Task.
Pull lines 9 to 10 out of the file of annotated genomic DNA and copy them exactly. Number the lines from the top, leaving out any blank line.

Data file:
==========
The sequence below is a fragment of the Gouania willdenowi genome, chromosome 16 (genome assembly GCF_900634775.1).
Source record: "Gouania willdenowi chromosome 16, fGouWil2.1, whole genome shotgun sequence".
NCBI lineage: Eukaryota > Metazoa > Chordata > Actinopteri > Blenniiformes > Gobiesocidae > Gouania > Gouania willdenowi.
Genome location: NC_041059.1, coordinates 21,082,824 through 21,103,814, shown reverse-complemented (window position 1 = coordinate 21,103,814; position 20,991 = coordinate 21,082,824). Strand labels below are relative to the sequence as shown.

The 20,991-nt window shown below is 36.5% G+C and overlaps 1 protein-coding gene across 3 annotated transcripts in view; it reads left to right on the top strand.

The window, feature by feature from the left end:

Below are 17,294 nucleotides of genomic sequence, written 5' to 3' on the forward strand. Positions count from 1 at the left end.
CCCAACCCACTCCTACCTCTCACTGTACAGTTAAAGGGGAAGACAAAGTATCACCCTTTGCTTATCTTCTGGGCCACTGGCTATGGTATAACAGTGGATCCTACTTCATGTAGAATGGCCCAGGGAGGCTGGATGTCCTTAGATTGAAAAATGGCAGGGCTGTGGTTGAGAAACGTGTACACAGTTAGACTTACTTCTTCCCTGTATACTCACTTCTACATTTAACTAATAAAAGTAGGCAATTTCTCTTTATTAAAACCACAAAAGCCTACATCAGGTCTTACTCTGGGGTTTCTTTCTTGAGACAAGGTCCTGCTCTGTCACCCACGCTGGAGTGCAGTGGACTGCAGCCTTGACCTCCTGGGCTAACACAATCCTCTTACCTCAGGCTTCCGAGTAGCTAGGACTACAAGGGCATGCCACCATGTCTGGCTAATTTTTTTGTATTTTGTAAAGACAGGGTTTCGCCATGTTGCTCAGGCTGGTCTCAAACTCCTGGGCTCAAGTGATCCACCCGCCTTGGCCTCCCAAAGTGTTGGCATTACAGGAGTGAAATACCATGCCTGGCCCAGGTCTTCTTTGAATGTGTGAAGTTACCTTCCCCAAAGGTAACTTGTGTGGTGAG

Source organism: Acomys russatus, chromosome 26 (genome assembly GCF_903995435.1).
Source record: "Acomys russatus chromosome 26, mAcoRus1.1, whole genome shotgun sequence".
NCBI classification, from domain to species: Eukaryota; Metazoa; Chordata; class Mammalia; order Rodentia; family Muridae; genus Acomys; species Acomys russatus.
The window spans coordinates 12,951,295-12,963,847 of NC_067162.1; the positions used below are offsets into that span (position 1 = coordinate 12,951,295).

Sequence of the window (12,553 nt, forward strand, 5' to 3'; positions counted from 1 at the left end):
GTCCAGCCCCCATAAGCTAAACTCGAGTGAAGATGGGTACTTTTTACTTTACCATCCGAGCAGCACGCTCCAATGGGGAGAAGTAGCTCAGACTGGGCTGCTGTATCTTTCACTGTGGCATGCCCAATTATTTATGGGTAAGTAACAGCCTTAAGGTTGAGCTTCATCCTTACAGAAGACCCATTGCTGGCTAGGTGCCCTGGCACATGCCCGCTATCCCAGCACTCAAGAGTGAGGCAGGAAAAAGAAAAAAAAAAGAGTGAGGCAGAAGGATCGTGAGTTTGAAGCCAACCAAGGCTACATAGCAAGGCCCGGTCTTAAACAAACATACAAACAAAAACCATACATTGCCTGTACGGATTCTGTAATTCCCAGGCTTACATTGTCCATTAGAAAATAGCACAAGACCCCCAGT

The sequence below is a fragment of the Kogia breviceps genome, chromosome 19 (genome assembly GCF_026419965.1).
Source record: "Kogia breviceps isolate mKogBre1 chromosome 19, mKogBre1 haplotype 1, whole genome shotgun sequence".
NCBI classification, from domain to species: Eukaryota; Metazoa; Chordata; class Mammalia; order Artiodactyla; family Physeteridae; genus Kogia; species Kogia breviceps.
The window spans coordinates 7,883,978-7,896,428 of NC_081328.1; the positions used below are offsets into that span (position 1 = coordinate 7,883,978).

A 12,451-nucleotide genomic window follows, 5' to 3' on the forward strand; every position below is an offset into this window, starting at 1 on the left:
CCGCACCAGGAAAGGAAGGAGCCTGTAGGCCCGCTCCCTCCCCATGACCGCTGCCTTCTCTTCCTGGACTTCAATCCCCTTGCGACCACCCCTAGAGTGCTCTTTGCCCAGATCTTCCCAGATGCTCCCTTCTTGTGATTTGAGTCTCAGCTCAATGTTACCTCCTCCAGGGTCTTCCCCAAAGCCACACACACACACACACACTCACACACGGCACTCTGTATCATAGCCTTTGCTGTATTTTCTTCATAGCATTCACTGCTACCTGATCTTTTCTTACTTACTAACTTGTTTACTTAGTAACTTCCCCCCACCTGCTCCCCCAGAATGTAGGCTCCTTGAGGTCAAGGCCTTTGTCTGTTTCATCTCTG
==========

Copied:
Source organism: Acomys russatus, chromosome 26 (genome assembly GCF_903995435.1).
Source record: "Acomys russatus chromosome 26, mAcoRus1.1, whole genome shotgun sequence".